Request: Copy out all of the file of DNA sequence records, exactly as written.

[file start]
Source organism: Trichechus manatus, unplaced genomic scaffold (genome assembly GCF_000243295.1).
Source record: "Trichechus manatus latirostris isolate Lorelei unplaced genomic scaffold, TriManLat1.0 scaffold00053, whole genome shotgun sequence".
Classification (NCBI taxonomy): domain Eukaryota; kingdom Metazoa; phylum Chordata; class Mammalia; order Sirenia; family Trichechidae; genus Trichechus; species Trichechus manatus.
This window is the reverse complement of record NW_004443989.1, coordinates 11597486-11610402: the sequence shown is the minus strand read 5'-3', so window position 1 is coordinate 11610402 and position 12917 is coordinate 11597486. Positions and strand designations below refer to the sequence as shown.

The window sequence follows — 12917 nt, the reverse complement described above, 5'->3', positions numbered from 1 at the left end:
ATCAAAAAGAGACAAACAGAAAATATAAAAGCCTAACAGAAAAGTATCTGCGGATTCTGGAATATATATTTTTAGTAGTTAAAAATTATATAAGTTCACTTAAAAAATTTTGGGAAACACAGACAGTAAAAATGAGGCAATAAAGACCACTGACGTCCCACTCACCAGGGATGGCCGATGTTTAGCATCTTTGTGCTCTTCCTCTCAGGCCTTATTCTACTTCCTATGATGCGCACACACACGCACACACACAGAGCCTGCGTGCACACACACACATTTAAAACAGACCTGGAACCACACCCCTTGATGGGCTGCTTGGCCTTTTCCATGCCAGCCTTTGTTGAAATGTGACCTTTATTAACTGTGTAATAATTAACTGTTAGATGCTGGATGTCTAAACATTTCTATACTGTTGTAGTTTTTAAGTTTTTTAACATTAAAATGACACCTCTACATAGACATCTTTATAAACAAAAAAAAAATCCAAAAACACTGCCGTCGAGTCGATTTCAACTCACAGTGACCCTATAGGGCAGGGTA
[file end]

Source organism: Trichechus manatus, unplaced genomic scaffold (genome assembly GCF_000243295.1).
Source record: "Trichechus manatus latirostris isolate Lorelei unplaced genomic scaffold, TriManLat1.0 scaffold00053, whole genome shotgun sequence".
Classification (NCBI taxonomy): domain Eukaryota; kingdom Metazoa; phylum Chordata; class Mammalia; order Sirenia; family Trichechidae; genus Trichechus; species Trichechus manatus.
This window is the reverse complement of record NW_004443989.1, coordinates 11597486-11610402: the sequence shown is the minus strand read 5'-3', so window position 1 is coordinate 11610402 and position 12917 is coordinate 11597486. Positions and strand designations below refer to the sequence as shown.

The window sequence follows — 12917 nt, the reverse complement described above, 5'->3', positions numbered from 1 at the left end:
ATCAAAAAGAGACAAACAGAAAATATAAAAGCCTAACAGAAAAGTATCTGCGGATTCTGGAATATATATTTTTAGTAGTTAAAAATTATATAAGTTCACTTAAAAAATTTTGGGAAACACAGACAGTAAAAATGAGGCAATAAAGACCACTGACGTCCCACTCACCAGGGATGGCCGATGTTTAGCATCTTTGTGCTCTTCCTCTCAGGCCTTATTCTACTTCCTATGATGCGCACACACACGCACACACACAGAGCCTGCGTGCACACACACACATTTAAAACAGACCTGGAACCACACCCCTTGATGGGCTGCTTGGCCTTTTCCATGCCAGCCTTTGTTGAAATGTGACCTTTATTAACTGTGTAATAATTAACTGTTAGATGCTGGATGTCTAAACATTTCTATACTGTTGTAGTTTTTAAGTTTTTTAACATTAAAATGACACCTCTACATAGACATCTTTATAAACAAAAAAAAAATCCAAAAACACTGCCGTCGAGTCGATTTCAACTCACAGTGACCCTATAGGGCAGGGTA